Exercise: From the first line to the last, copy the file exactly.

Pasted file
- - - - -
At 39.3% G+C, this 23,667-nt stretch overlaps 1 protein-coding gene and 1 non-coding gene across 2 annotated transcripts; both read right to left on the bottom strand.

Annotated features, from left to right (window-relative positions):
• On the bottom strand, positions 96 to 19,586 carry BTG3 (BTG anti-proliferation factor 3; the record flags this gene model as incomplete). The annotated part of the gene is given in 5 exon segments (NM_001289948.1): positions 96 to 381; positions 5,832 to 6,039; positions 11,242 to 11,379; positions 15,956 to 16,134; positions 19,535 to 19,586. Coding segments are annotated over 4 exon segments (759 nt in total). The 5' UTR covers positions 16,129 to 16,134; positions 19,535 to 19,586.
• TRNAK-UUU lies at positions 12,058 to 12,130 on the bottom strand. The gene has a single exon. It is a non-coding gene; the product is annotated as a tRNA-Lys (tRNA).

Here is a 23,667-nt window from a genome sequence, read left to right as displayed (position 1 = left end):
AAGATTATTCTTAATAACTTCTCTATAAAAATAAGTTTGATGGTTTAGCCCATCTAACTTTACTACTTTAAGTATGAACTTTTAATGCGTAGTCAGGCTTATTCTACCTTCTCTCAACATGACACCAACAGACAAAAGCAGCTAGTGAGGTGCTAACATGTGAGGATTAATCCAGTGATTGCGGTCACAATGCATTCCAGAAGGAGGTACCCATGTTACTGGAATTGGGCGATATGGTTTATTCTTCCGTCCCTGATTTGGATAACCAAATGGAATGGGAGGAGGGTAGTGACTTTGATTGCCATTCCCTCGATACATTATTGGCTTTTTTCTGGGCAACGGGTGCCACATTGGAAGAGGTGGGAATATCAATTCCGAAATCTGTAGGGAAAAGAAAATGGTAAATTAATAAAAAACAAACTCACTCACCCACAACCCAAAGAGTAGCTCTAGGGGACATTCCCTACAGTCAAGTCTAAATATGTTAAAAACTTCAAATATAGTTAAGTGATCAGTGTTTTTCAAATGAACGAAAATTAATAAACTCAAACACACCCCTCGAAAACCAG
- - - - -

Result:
At 39.3% G+C, this 23,667-nt stretch overlaps 1 protein-coding gene and 1 non-coding gene across 2 annotated transcripts; both read right to left on the bottom strand.

Annotated features, from left to right (window-relative positions):
• On the bottom strand, positions 96 to 19,586 carry BTG3 (BTG anti-proliferation factor 3; the record flags this gene model as incomplete). The annotated part of the gene is given in 5 exon segments (NM_001289948.1): positions 96 to 381; positions 5,832 to 6,039; positions 11,242 to 11,379; positions 15,956 to 16,134; positions 19,535 to 19,586. Coding segments are annotated over 4 exon segments (759 nt in total). The 5' UTR covers positions 16,129 to 16,134; positions 19,535 to 19,586.
• TRNAK-UUU lies at positions 12,058 to 12,130 on the bottom strand. The gene has a single exon. It is a non-coding gene; the product is annotated as a tRNA-Lys (tRNA).

Here is a 23,667-nt window from a genome sequence, read left to right as displayed (position 1 = left end):
AAGATTATTCTTAATAACTTCTCTATAAAAATAAGTTTGATGGTTTAGCCCATCTAACTTTACTACTTTAAGTATGAACTTTTAATGCGTAGTCAGGCTTATTCTACCTTCTCTCAACATGACACCAACAGACAAAAGCAGCTAGTGAGGTGCTAACATGTGAGGATTAATCCAGTGATTGCGGTCACAATGCATTCCAGAAGGAGGTACCCATGTTACTGGAATTGGGCGATATGGTTTATTCTTCCGTCCCTGATTTGGATAACCAAATGGAATGGGAGGAGGGTAGTGACTTTGATTGCCATTCCCTCGATACATTATTGGCTTTTTTCTGGGCAACGGGTGCCACATTGGAAGAGGTGGGAATATCAATTCCGAAATCTGTAGGGAAAAGAAAATGGTAAATTAATAAAAAACAAACTCACTCACCCACAACCCAAAGAGTAGCTCTAGGGGACATTCCCTACAGTCAAGTCTAAATATGTTAAAAACTTCAAATATAGTTAAGTGATCAGTGTTTTTCAAATGAACGAAAATTAATAAACTCAAACACACCCCTCGAAAACCAG